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A new time for choosing

Posted: November 15, 2013 2:00 a.m.
Updated: November 15, 2013 2:00 a.m.
 

Much has been written over the past few months regarding the GOP establishment’s attempts to quiet the Tea Party/Conservative wing of the party.

The tension within the Republican Party is undeniable. However, the cause and solutions are often lost in explanations built on archaic views of the party.

This is not a disagreement among said “labels” in the party. What we are witnessing is a generational revolution as more Republicans realize that many of the longtime leaders have failed to lead.

Most in the Republican Party feel that we are truly at a moment of crisis and that we must do everything we canto stop the impending train wreck.

The established leaders believe that they can simply bide their time and run out the clock. For two election cycles we watched them fund-raise on anti-Obamacare rhetoric, but when the time came to stand strong and fight, most were more concerned with funding their own pet projects than actually stopping the horrible legislation.

Earlier this year, the rumors were swirling that legislators and their staff would be stepping down without a fix to the Obamacare rules for Congress.
Make no mistake, the leadership secured its own fix — but where is yours?

As President Obama is at an all-time low in polling data, so is Congress. A recent Pew poll reported that for the first time in the poll’s history, most people want their own member of Congress replaced (not just everyone else’s).

This is more than a “tea party” problem. The American voters are realizing that some people in Washington D.C. are so disconnected from the people they represent that they no longer feel the need to even pretend to be honest or principled.

Before dismissing the sentiment, consider that even our own elected officials are calling out the unprincipled behavior of other locally elected officials and candidates.

The recent statement by Assemblyman Scott Wilk, R-Santa Clarita, regarding Congressman Howard “Buck” McKeon, R-Santa Clarita, and congressional candidate Tony Strickland express a strong desire for both to stop putting personal gain before the welfare of the district, the country, and the party.

“Unfortunately, some people place their personal agenda and ambitions over what is best for our country. When we see this happening it’s incumbent upon us to call people out and address the issue so we can all move forward in executing Chairman Brulte’s game plan for 2014,” Wilk wrote on a state website, referring to California Republican Party Chairman Jim Brulte.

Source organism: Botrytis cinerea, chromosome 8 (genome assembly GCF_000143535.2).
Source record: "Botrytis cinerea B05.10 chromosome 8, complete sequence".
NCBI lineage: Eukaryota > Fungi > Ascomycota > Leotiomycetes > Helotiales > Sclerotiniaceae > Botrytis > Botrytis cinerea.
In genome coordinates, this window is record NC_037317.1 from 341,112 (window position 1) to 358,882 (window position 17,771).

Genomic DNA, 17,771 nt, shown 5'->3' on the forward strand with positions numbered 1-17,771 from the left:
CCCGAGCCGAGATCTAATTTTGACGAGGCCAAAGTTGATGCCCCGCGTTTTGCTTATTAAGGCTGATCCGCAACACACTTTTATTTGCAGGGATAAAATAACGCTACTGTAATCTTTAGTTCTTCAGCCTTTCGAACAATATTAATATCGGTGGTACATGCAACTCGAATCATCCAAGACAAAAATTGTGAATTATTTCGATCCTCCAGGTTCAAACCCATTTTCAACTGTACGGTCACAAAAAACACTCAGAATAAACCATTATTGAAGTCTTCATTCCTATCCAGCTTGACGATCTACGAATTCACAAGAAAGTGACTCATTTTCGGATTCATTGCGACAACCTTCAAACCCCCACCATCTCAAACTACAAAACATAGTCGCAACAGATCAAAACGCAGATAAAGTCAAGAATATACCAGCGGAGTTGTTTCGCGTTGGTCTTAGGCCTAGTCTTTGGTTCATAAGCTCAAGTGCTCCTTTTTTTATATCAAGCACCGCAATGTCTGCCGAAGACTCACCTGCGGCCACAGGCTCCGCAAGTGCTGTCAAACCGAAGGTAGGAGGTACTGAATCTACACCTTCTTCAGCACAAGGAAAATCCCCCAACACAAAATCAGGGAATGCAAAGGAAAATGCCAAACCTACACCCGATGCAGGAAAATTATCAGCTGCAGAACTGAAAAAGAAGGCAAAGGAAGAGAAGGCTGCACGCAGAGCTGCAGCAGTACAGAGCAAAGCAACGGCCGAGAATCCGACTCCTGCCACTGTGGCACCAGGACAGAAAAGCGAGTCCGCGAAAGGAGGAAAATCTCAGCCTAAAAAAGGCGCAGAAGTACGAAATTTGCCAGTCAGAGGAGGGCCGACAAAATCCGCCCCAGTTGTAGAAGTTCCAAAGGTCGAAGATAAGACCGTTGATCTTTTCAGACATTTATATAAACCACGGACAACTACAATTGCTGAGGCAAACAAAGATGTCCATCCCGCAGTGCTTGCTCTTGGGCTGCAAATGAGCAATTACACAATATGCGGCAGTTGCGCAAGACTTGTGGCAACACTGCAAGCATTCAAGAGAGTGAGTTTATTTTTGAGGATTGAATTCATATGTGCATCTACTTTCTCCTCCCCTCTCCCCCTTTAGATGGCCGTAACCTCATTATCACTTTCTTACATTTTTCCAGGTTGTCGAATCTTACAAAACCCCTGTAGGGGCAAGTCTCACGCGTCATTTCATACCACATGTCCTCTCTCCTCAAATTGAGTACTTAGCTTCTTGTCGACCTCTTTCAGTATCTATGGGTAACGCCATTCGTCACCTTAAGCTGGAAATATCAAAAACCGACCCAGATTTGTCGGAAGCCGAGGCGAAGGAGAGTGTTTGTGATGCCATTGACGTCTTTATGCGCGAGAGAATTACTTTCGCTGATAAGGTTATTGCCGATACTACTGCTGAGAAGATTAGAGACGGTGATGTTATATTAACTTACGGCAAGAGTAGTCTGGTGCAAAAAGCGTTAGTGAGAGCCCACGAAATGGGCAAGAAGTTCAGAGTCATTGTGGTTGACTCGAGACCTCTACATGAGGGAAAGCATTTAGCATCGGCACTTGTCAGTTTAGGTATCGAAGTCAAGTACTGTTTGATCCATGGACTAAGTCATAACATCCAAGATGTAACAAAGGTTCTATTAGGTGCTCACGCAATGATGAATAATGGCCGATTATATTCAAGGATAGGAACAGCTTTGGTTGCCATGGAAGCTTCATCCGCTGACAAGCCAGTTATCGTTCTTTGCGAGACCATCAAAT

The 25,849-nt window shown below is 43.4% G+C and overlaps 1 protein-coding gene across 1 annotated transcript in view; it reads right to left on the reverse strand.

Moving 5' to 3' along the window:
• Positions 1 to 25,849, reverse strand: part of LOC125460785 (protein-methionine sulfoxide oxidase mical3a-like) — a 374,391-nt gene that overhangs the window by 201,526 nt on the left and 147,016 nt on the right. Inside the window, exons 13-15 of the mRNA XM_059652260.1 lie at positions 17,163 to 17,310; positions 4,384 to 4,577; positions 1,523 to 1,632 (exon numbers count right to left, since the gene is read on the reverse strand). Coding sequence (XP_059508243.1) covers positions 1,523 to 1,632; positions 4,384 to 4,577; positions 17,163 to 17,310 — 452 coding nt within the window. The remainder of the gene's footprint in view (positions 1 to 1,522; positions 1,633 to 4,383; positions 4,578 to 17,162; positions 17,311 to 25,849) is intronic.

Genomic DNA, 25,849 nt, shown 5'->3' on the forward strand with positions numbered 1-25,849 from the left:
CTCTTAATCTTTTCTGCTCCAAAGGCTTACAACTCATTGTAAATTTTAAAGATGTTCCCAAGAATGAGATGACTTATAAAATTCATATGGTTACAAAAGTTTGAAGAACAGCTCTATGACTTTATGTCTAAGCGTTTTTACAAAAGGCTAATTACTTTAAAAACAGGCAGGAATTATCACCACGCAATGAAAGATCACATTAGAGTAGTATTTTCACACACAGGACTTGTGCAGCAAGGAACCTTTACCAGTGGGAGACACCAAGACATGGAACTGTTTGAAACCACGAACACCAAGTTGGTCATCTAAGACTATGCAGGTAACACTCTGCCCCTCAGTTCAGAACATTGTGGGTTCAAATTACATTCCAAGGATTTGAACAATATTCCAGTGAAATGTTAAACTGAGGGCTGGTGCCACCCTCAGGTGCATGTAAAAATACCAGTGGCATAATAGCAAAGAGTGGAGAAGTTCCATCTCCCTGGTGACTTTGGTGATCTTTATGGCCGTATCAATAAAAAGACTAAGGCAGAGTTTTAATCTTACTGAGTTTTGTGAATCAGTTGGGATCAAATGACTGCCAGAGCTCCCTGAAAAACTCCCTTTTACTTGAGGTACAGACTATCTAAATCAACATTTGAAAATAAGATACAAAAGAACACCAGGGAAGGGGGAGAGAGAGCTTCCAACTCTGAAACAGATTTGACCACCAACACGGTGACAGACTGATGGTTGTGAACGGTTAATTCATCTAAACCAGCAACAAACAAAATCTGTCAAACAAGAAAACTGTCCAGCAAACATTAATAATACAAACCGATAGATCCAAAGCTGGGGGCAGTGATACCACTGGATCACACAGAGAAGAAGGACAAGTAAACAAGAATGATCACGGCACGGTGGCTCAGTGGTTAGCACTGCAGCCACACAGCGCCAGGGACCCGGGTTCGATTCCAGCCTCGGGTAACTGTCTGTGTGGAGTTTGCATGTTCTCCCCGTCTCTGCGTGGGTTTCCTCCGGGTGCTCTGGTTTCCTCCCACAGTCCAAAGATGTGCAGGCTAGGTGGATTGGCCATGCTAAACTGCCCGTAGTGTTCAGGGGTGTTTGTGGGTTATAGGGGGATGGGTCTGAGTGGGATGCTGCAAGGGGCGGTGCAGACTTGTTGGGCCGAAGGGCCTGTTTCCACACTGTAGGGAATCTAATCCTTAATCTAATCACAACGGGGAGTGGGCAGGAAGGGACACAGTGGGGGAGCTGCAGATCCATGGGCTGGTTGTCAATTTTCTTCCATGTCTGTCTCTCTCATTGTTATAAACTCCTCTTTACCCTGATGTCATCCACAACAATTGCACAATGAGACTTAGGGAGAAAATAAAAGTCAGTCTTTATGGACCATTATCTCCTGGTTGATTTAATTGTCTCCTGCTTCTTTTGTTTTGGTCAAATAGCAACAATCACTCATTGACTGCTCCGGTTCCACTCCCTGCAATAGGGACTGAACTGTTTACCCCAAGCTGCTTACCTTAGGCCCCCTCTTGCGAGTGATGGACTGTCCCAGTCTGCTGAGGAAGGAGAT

McKeon has represented the district for more than 20 years. Loud speculation among activists, donors, and party leaders that McKeon isn’t running for re-election abounds.

There are several solid Republicans ready to run for the seat should McKeon decide to retire. At this point, only McKeon knows if he is running for re-election or not. Why doesn’t he make an official statement?

Tony Strickland is a candidate for Congress in the neighboring Congressional District 26. He has expressed interest in running for McKeon’s 25th District if McKeon does not run again.

However, what happens to the activists, donors, and party leaders who are diligently working on the 26th District race? Why would Tony Strickland want to leave his district in the lurch when there are solid leaders with a much better chance of winning who live in 25th District and are willing to run?

The constituents deserve better. They want leaders who clearly state what they mean and mean what they say.

The patience with “mis-speaking” and “clarifications” has vanished. The innocence of this generation of voters has been replaced with a healthy dose of skepticism.

Our party must find a way to push forward the new leaders waiting in the wings who are not shackled by years of selfish, political hackery.

We live in serious times. There are serious decisions that must be made regarding our future and that of many generations to come.

This is the true struggle we see in the Republican Party today: those who wish to keep playing the same old, tired games and those who are willing to stand for principles.

Alice Khosravy is a Santa Clarita Valley resident. “Right Here, Right Now” appears Fridays in The Signal and rotates among local Republican writers.

 

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